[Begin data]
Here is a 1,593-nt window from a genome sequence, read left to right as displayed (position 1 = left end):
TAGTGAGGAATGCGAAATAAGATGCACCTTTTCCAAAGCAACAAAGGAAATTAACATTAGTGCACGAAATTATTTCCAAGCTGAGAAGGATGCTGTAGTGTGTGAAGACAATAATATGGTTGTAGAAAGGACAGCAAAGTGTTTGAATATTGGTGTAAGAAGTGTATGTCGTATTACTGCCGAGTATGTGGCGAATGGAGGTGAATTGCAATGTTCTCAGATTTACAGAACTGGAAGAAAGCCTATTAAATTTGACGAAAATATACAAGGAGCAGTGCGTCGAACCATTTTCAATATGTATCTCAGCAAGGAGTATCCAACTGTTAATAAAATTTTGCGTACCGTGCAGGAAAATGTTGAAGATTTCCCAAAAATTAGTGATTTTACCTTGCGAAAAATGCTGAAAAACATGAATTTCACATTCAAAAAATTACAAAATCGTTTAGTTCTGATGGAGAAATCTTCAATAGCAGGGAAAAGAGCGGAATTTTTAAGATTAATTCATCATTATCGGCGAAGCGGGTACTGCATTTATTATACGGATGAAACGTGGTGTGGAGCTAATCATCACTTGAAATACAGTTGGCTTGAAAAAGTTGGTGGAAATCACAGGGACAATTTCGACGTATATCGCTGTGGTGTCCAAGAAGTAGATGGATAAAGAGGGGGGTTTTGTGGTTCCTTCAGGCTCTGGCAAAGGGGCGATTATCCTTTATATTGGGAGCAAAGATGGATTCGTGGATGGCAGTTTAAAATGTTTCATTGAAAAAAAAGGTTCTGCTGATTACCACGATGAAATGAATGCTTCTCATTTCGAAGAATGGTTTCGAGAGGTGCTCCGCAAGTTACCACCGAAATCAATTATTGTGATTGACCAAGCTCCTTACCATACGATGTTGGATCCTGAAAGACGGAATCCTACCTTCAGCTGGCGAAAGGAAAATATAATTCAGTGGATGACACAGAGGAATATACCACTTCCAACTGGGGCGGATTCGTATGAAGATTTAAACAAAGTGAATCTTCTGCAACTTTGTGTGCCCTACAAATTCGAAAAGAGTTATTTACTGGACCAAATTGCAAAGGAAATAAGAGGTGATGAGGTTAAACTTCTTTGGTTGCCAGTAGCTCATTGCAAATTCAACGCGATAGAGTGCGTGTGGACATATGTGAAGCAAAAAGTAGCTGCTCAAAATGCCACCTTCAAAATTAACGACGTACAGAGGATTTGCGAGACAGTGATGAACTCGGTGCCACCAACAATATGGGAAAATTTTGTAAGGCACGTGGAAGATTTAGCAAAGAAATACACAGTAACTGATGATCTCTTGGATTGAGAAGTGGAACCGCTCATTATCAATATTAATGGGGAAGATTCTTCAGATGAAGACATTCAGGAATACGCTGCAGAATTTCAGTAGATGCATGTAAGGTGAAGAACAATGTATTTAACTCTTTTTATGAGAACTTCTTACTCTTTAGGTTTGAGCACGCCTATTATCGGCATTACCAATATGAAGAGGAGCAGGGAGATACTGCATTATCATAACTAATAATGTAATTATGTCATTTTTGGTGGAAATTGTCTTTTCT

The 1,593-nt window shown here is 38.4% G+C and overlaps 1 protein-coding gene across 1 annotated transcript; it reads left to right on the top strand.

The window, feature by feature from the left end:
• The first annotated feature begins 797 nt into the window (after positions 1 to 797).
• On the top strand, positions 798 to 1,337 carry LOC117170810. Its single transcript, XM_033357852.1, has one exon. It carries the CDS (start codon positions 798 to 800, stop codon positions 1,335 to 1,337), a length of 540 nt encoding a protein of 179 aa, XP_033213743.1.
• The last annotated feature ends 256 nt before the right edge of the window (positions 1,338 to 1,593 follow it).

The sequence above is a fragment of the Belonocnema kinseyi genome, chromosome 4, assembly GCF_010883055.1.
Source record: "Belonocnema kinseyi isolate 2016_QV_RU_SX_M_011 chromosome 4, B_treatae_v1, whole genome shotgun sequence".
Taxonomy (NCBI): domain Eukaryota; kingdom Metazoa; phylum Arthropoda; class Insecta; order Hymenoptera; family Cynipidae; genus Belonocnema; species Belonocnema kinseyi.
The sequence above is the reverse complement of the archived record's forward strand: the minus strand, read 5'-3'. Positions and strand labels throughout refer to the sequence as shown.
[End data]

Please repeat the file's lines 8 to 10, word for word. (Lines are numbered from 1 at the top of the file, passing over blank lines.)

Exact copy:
The sequence above is a fragment of the Belonocnema kinseyi genome, chromosome 4, assembly GCF_010883055.1.
Source record: "Belonocnema kinseyi isolate 2016_QV_RU_SX_M_011 chromosome 4, B_treatae_v1, whole genome shotgun sequence".
Taxonomy (NCBI): domain Eukaryota; kingdom Metazoa; phylum Arthropoda; class Insecta; order Hymenoptera; family Cynipidae; genus Belonocnema; species Belonocnema kinseyi.